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Bill Gates says he's not bullish on bitcoin as it uses 'a lot of energy' - and warns people who aren't as rich as Elon Musk against buying into the boom

Business Insider logo Business Insider 2/23/2021 snagarajan@businessinsider.com (Shalini Nagarajan)
Bill Gates holding a book shelf: Bill Gates. Getty Images for All In WA © Getty Images for All In WA Bill Gates. Getty Images for All In WA

Bill Gates, the world's third-richest person, is not a fan of bitcoin, partly for environmental reasons. 

According to the billionaire, not only does bitcoin use a lot of energy, it can also cause trouble for investors who may not have much money to spare, given how volatile its price is.

"Elon has tons of money and he's very sophisticated, so I don't worry that his Bitcoin will sort of randomly go up or down," Gates told Bloomberg in an interview. "I do think people get bought into these manias, who may not have as much money to spare, so I'm not bullish on Bitcoin, and my general thought would be that, if you have less money than Elon, you should probably watch out."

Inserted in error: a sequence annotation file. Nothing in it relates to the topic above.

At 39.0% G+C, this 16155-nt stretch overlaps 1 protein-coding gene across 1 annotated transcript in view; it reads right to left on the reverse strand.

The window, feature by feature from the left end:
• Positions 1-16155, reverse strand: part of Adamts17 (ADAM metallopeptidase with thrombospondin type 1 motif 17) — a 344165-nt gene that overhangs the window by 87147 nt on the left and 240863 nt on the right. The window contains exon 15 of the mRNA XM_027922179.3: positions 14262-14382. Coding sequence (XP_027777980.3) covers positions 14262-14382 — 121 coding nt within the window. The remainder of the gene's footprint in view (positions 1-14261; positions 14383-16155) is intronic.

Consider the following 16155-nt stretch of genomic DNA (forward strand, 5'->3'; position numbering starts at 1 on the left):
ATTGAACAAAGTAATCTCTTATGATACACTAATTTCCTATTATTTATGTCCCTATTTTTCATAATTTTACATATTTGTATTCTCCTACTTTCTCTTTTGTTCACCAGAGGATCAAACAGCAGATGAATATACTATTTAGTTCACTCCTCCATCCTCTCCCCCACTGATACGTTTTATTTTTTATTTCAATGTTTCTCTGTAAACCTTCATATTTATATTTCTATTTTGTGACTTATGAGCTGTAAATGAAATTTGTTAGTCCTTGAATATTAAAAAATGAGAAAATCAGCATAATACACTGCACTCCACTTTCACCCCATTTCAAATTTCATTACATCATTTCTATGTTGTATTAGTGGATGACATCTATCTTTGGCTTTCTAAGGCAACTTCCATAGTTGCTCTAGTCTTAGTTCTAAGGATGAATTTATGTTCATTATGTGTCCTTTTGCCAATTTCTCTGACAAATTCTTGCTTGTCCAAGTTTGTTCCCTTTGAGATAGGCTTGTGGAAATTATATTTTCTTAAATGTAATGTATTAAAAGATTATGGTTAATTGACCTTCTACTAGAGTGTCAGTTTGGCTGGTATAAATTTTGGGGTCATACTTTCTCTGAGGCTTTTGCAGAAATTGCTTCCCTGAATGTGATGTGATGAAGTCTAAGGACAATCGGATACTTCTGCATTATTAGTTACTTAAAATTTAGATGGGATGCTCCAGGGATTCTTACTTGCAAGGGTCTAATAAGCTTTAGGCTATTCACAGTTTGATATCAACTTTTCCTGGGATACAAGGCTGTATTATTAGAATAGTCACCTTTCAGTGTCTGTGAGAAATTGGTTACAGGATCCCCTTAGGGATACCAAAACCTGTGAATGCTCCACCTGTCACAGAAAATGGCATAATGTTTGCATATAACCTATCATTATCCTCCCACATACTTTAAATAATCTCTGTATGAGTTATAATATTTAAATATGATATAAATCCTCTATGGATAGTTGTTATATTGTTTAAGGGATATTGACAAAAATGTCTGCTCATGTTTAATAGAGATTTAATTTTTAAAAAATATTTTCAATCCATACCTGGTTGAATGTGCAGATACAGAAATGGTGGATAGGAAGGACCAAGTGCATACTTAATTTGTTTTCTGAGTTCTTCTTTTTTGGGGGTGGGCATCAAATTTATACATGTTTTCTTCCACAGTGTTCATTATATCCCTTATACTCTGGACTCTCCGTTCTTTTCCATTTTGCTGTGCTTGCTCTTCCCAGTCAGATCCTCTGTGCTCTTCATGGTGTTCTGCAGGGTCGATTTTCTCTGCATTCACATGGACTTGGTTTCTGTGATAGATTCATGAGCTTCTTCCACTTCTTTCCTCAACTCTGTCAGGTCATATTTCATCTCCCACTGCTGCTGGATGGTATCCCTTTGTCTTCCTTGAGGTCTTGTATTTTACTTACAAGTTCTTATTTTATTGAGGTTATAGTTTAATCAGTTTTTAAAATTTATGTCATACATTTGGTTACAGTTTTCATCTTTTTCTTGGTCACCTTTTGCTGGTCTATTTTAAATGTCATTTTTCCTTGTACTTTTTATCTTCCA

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Bitcoin fell 13% on Tuesday, to around $46,817, tumbling from a record of $58,354 struck just two days ago, as investors took profit on the near-doubling in price since the start of the year.

Philanthropist and climate activist Gates, whose book "How to Avoid a Climate Disaster" recently went on sale, has previously said cryptocurrencies have caused deaths in a fairly direct way. He also thinks the anonymity behind bitcoin transactions isn't a good thing.

"The Gates Foundation does a lot in terms of digital currency, but those are things where you can see who's making the transaction," he said in the Bloomberg interview. "Digital money is a good thing, that's a different approach."

Treasury Secretary Janet Yellen has also been vocal about her doubts on cryptocurrencies, and their environmental impact, given the amount of power used in mining digital tokens.

"I don't think that bitcoin is widely used as a transaction mechanism," Yellen told the New York Times on Monday. "It's an extremely inefficient way of conducting transactions and the amount of energy that's consumed in processing those transactions is staggering."

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